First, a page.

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Showing posts from September, 2010

Vintage Japanese paper handbill

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This is one of my more unusual pieces and I'm not sure what to call it--handbill, broadside, flyer... A rose by any other name and all that, it's beautiful regardless of labels. This ad for publisher and bookseller Suzando T. Aoki dates to circa 1900, as I have found a few references to books published by Aoki in the 1900-1905 date range. It measures nearly a foot in length (28 cm). The paper appears to be hand painted, though I can't say for certain. I'm way outside my knowledge base on this one. And the paper is something you have to hold and feel to appreciate the fibrous texture and quality. It's almost like a fabric. The Japanese Paper Place shares some history on traditional Japanese paper, called Washi , which I'm guessing Aoki selected more than a hundred years ago as the appropriate medium for this advertisement for his books. After perusing the history of Washi, if Japanese paper needs more superlatives, this article titled, The Art of Japan

William Augustus Brewer Bookplate Collection

I heard today from Gregg Silvis at the University of Delaware Library, who had seen my post about John Stuart Groves' bookplate and Delawareana. He thought their digital bookplate collection, William Augustus Brewer Bookplate Collection , would be of interest to readers on this blog. It certainly was to me. In addition to the bookplate collection, try the University of Delaware Library Digital Collections link and have fun with that visual feast of history. This also ties in neatly with something else I wrote earlier this year, some thoughts on digital ephemera , after receiving a digital copy of a bookplate. Quoting from the William Augustus Brewer Bookplate Collection , here' the scoop on William Augustus Brewer and his wonderful collection: Reverend William Augustus Brewer was an avid bookplate collector. His wife, Augusta LaMotte Brewer, bequeathed his collection to the University of Delaware Library after her husband’s death. The William Augustus Brewer Bookplate Coll

Bruce Rogers book prospectus

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Back in June, I wrote about a 1957 Book Club of California prospectus for a forthcoming book that year about Mark Twain. This prospectus was one item in a batch of ephemera that Bill Holman gave to me for my ephemera collection. For this post, I've gone back to that folder of ephemera and have selected another prospectus from the Book Club of California: BR: A Panel Discussion of the Bruce Rogers Centenary held at Purdue University by Harry Duncan, K.K. Merker and Ward Ritchie (1981). There's more, but I'm still organizing and studying what I have, as time permits. I'm also acquiring similar ephemera directly from the Book Club of California, as I am now a member thanks to Mr. Holman's recommendation and sponsorship. The ephemera from this club have become quite collectible over the years, such as announcements, prospectuses, invitations, and other pieces, which are themselves beautiful examples of design and fine printing. One of the greatest book designers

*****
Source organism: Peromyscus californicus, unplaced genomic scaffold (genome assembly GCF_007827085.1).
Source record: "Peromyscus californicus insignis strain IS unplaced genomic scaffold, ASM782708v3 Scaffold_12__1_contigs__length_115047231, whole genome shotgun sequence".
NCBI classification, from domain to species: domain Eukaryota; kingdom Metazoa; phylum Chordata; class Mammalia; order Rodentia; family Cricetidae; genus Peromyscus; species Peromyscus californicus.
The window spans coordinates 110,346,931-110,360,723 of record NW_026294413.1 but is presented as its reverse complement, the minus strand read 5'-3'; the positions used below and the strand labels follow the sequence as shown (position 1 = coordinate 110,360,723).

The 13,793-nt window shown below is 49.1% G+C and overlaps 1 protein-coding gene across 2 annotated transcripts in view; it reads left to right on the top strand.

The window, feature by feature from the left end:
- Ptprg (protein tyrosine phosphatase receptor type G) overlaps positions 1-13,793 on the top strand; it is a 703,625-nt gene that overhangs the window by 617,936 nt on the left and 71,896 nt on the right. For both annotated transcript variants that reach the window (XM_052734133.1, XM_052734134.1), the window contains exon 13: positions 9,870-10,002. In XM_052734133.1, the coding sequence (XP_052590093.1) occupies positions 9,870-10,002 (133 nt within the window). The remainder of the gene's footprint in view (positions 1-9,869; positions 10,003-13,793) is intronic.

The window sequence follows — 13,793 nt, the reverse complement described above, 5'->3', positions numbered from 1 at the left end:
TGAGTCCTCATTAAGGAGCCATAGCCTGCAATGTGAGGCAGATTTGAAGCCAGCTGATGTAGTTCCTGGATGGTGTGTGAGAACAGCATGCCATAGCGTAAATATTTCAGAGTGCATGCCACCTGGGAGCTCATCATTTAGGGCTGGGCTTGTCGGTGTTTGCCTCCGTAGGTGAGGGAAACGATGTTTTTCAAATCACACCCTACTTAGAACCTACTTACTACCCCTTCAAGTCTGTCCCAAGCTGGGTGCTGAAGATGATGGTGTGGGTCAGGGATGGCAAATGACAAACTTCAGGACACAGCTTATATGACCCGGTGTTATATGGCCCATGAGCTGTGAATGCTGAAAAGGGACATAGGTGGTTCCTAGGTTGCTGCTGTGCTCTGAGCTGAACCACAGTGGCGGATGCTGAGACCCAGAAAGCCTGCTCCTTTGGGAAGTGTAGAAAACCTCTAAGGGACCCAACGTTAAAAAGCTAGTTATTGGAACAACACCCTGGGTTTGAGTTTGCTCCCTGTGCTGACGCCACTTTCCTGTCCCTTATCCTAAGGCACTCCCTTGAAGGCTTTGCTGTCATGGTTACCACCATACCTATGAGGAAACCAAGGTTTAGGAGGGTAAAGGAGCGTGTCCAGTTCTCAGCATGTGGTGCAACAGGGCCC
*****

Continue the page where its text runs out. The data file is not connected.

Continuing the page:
Bookish swap cards

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This Labor Day entry is a stretch for staying within the scope of this blog's content. But in honor of the holiday, no labor--let's play cards. Just when I think I've found all the different kinds of paper collectible relating to books, another one pops up. Swap cards. These are single playing cards out of a regular 52-card deck (plus jokers). I didn't know there was a name for this collectible. Nor did I didn't know that single cards were all that collectible, except for the truly antique. Although I have picked up a few here and there because of certain subjects portrayed on the card, it only recently dawned on me to look for book-themed cards. I'm late to the game, but deal me in. The swap cards that introduced me to this new world of collectibles are pictured below. Two cards from what appears to be companion decks, because of the color variation, contain an image of an Antebellum-looking couple browsing books through a shop window. The next set, two

The Flying Bookseller in Berlin

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This postcard depicts a German bookseller's wagon, or cart, on a Berlin Street around the turn of the 20th century, likely a bit before 1900. The back of the postcard, which may be a later issue, labels the photo " Der fliegende Buchhändler ." I knew Buchhändler was bookseller, but I had to look up fliegende , which translates to flying , i.e., Der fliegende Holländer (The Flying Dutchman) , the famous opera by Richard Wagner. By fliegende or flying , it is meant that this bookselling business was portable and mobile. It could move freely about to accommodate buyers in various areas of town or the countryside. Gustav Kauffmann, according to the sign off the end of the cart, owned and operated this German "Parnassus on Wheels," which appears to have made the rounds in a Berlin business district. It also looks like Herr Kauffmann is parked outside a restaurant that serves a selection of beer from the Kindle Brewery (advertising above window, visible in the